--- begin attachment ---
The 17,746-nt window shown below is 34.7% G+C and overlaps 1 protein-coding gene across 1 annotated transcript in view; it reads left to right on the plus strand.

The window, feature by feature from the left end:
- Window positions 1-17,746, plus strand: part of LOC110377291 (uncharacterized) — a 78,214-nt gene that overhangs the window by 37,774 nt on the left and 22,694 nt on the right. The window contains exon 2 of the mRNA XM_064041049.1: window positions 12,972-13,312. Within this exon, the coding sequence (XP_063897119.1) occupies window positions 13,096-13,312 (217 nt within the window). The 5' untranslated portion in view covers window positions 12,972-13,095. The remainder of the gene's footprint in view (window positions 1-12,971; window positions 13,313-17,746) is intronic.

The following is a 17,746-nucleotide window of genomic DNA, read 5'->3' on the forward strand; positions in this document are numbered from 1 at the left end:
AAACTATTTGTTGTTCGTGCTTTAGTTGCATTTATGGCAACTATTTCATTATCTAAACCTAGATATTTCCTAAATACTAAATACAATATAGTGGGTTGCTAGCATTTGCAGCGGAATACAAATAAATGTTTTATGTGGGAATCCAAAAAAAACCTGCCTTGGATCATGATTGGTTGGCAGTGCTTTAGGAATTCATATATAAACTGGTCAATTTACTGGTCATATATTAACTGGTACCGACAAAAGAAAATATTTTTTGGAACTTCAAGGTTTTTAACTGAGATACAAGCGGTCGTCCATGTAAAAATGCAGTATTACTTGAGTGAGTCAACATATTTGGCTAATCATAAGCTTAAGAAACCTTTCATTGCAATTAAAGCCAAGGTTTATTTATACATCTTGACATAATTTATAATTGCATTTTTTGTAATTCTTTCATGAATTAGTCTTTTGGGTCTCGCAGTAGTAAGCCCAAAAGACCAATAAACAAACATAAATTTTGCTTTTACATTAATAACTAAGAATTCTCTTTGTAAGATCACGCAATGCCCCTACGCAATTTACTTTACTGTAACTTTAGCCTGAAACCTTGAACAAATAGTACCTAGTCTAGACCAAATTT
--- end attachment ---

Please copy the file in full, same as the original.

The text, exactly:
The 17,746-nt window shown below is 34.7% G+C and overlaps 1 protein-coding gene across 1 annotated transcript in view; it reads left to right on the plus strand.

The window, feature by feature from the left end:
- Window positions 1-17,746, plus strand: part of LOC110377291 (uncharacterized) — a 78,214-nt gene that overhangs the window by 37,774 nt on the left and 22,694 nt on the right. The window contains exon 2 of the mRNA XM_064041049.1: window positions 12,972-13,312. Within this exon, the coding sequence (XP_063897119.1) occupies window positions 13,096-13,312 (217 nt within the window). The 5' untranslated portion in view covers window positions 12,972-13,095. The remainder of the gene's footprint in view (window positions 1-12,971; window positions 13,313-17,746) is intronic.

The following is a 17,746-nucleotide window of genomic DNA, read 5'->3' on the forward strand; positions in this document are numbered from 1 at the left end:
AAACTATTTGTTGTTCGTGCTTTAGTTGCATTTATGGCAACTATTTCATTATCTAAACCTAGATATTTCCTAAATACTAAATACAATATAGTGGGTTGCTAGCATTTGCAGCGGAATACAAATAAATGTTTTATGTGGGAATCCAAAAAAAACCTGCCTTGGATCATGATTGGTTGGCAGTGCTTTAGGAATTCATATATAAACTGGTCAATTTACTGGTCATATATTAACTGGTACCGACAAAAGAAAATATTTTTTGGAACTTCAAGGTTTTTAACTGAGATACAAGCGGTCGTCCATGTAAAAATGCAGTATTACTTGAGTGAGTCAACATATTTGGCTAATCATAAGCTTAAGAAACCTTTCATTGCAATTAAAGCCAAGGTTTATTTATACATCTTGACATAATTTATAATTGCATTTTTTGTAATTCTTTCATGAATTAGTCTTTTGGGTCTCGCAGTAGTAAGCCCAAAAGACCAATAAACAAACATAAATTTTGCTTTTACATTAATAACTAAGAATTCTCTTTGTAAGATCACGCAATGCCCCTACGCAATTTACTTTACTGTAACTTTAGCCTGAAACCTTGAACAAATAGTACCTAGTCTAGACCAAATTT